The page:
By Claire Martin, special to CNBC
NEW YORK ( CNBC) -- When Nancy Havens-Hasty first started out on Wall Street in the early 1970s, she noticed a few key discrepancies between how men and women approached their work. "There were guys who got so angry they'd bang their phones on their desk and break their fingers," says Havens-Hasty, who went on to become the first female employee on Bear Stearns' board of directors and now manages Havens International Enhanced Fund, the third-highest performing merger arbitrage fund over the past five years, according to the Hedge Fund Journal. "I never understood why that was a better reaction that just bursting into tears," she adds. As it turns out, it's not. A growing body of research shows that men are more emotional than women in ways that can be detrimental to their success as investors -- and women generally make better money managers, even in the highest-risk folds of the industry.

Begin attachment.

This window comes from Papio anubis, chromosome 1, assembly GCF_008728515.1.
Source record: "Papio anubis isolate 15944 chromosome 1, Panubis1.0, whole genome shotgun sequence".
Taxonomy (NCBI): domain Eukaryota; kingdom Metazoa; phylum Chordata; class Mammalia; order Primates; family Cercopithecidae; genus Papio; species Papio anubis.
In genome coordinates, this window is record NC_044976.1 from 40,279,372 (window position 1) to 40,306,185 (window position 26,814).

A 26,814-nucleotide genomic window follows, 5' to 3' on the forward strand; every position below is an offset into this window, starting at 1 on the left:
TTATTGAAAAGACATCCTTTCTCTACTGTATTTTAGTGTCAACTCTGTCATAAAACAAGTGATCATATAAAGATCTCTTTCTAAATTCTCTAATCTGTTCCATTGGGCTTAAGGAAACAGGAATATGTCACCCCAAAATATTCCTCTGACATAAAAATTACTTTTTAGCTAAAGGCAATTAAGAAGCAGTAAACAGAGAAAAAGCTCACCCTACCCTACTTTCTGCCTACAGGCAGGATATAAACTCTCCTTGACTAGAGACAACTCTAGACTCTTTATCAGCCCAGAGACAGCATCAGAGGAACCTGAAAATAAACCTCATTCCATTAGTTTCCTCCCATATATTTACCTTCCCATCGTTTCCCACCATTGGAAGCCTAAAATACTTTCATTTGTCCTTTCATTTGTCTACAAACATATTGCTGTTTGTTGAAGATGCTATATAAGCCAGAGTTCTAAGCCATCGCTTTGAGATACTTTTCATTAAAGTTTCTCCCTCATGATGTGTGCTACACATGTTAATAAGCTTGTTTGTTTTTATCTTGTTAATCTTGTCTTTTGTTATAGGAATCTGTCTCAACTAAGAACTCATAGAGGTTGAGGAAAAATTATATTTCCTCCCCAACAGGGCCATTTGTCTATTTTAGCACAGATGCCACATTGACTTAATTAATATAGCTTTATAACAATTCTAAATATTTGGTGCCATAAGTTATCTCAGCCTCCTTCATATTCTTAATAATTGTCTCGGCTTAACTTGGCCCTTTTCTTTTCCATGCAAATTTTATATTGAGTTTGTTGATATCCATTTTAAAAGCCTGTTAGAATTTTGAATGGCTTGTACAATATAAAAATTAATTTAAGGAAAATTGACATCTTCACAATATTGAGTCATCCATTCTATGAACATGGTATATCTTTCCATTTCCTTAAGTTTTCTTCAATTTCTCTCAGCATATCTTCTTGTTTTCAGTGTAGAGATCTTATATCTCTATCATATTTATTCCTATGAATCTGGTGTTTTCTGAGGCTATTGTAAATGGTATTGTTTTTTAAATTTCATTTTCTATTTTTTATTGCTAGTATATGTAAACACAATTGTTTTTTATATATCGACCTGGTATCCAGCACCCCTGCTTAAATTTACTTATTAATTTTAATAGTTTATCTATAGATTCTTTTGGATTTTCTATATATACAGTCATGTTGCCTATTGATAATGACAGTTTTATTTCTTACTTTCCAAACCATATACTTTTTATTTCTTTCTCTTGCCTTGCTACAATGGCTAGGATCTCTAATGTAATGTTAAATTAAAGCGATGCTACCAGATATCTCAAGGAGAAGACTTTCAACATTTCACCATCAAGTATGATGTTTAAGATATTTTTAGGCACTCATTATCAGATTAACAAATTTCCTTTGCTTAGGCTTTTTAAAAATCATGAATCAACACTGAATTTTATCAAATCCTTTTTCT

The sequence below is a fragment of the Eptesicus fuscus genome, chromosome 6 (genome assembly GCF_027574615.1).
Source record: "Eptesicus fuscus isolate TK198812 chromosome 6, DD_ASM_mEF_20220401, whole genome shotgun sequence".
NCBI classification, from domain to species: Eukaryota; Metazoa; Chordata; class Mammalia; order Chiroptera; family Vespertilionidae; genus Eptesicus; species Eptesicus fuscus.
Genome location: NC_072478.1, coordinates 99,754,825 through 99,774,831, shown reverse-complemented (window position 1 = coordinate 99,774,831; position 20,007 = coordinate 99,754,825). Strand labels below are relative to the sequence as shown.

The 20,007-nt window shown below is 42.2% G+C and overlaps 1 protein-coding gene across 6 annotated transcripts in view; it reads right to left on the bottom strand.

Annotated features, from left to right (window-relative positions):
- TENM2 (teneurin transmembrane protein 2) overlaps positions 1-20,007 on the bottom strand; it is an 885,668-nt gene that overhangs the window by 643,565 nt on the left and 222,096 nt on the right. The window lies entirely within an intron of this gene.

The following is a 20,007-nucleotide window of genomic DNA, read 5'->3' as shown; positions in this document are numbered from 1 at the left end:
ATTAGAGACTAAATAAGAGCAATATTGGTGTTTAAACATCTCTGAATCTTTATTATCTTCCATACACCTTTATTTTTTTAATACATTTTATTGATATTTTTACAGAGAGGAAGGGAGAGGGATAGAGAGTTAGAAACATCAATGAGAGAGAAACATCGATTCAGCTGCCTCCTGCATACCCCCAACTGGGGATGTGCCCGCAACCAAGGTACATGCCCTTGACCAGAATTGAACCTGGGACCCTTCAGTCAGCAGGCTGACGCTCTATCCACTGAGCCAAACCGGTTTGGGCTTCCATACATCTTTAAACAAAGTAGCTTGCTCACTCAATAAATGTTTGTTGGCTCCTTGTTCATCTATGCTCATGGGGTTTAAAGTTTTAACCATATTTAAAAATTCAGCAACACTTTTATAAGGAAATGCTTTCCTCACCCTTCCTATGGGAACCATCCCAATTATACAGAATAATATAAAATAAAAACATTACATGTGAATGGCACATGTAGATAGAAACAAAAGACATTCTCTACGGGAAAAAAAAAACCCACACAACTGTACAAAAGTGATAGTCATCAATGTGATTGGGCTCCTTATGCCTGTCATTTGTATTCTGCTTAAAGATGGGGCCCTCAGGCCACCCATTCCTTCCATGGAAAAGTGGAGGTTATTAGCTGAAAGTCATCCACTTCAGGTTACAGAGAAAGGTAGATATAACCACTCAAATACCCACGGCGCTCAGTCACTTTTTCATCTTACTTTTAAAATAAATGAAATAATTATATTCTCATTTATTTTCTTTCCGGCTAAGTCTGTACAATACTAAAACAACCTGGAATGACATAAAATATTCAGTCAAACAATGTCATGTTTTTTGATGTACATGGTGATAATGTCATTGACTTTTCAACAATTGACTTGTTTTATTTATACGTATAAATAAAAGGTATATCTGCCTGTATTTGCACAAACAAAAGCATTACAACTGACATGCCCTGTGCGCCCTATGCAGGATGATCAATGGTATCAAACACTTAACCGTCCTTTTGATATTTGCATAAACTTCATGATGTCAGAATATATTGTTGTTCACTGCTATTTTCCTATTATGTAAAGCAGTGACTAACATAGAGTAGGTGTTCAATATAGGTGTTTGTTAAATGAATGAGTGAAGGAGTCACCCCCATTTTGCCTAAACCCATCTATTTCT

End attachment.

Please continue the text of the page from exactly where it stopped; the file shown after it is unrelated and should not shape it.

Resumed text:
| More from CNBC Obama Student Loan Debt Plan Grades an 'Incomplete' |
Fed's $40 Billion Iraqi Money Trail
Will Debt Super Committee Be Grinch Stealing Christmas?